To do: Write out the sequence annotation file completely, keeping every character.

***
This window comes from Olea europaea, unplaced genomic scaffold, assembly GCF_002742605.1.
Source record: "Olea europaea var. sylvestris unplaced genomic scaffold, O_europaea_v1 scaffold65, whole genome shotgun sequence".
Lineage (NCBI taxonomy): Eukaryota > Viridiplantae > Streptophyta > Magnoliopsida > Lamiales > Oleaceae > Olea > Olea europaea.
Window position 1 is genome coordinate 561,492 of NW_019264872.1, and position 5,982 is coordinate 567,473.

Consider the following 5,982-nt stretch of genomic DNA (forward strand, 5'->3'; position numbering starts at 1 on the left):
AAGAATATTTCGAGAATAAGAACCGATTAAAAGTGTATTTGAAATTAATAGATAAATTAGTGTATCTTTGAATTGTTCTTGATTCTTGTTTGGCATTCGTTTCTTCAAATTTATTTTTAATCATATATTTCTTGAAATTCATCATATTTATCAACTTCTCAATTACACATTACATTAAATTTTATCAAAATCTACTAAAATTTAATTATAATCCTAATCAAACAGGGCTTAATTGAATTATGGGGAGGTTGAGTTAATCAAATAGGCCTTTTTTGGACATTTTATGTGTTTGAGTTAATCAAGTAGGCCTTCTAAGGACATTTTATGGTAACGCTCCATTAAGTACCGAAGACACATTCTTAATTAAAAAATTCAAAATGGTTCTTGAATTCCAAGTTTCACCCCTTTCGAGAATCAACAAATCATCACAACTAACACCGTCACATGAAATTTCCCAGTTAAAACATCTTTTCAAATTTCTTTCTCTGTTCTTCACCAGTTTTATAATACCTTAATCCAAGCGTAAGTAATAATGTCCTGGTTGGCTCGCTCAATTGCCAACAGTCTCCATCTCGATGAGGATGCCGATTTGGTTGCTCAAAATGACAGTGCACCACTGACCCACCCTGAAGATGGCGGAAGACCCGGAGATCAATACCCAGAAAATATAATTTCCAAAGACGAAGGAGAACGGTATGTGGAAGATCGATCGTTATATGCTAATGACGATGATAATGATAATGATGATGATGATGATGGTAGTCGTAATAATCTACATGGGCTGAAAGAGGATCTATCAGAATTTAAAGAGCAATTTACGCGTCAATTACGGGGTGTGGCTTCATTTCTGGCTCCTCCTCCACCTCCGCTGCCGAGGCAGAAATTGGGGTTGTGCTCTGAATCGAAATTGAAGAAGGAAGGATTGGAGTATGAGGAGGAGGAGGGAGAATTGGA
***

This window comes from Olea europaea, unplaced genomic scaffold, assembly GCF_002742605.1.
Source record: "Olea europaea var. sylvestris unplaced genomic scaffold, O_europaea_v1 scaffold65, whole genome shotgun sequence".
Lineage (NCBI taxonomy): Eukaryota > Viridiplantae > Streptophyta > Magnoliopsida > Lamiales > Oleaceae > Olea > Olea europaea.
Window position 1 is genome coordinate 561,492 of NW_019264872.1, and position 5,982 is coordinate 567,473.

Consider the following 5,982-nt stretch of genomic DNA (forward strand, 5'->3'; position numbering starts at 1 on the left):
AAGAATATTTCGAGAATAAGAACCGATTAAAAGTGTATTTGAAATTAATAGATAAATTAGTGTATCTTTGAATTGTTCTTGATTCTTGTTTGGCATTCGTTTCTTCAAATTTATTTTTAATCATATATTTCTTGAAATTCATCATATTTATCAACTTCTCAATTACACATTACATTAAATTTTATCAAAATCTACTAAAATTTAATTATAATCCTAATCAAACAGGGCTTAATTGAATTATGGGGAGGTTGAGTTAATCAAATAGGCCTTTTTTGGACATTTTATGTGTTTGAGTTAATCAAGTAGGCCTTCTAAGGACATTTTATGGTAACGCTCCATTAAGTACCGAAGACACATTCTTAATTAAAAAATTCAAAATGGTTCTTGAATTCCAAGTTTCACCCCTTTCGAGAATCAACAAATCATCACAACTAACACCGTCACATGAAATTTCCCAGTTAAAACATCTTTTCAAATTTCTTTCTCTGTTCTTCACCAGTTTTATAATACCTTAATCCAAGCGTAAGTAATAATGTCCTGGTTGGCTCGCTCAATTGCCAACAGTCTCCATCTCGATGAGGATGCCGATTTGGTTGCTCAAAATGACAGTGCACCACTGACCCACCCTGAAGATGGCGGAAGACCCGGAGATCAATACCCAGAAAATATAATTTCCAAAGACGAAGGAGAACGGTATGTGGAAGATCGATCGTTATATGCTAATGACGATGATAATGATAATGATGATGATGATGATGGTAGTCGTAATAATCTACATGGGCTGAAAGAGGATCTATCAGAATTTAAAGAGCAATTTACGCGTCAATTACGGGGTGTGGCTTCATTTCTGGCTCCTCCTCCACCTCCGCTGCCGAGGCAGAAATTGGGGTTGTGCTCTGAATCGAAATTGAAGAAGGAAGGATTGGAGTATGAGGAGGAGGAGGGAGAATTGGA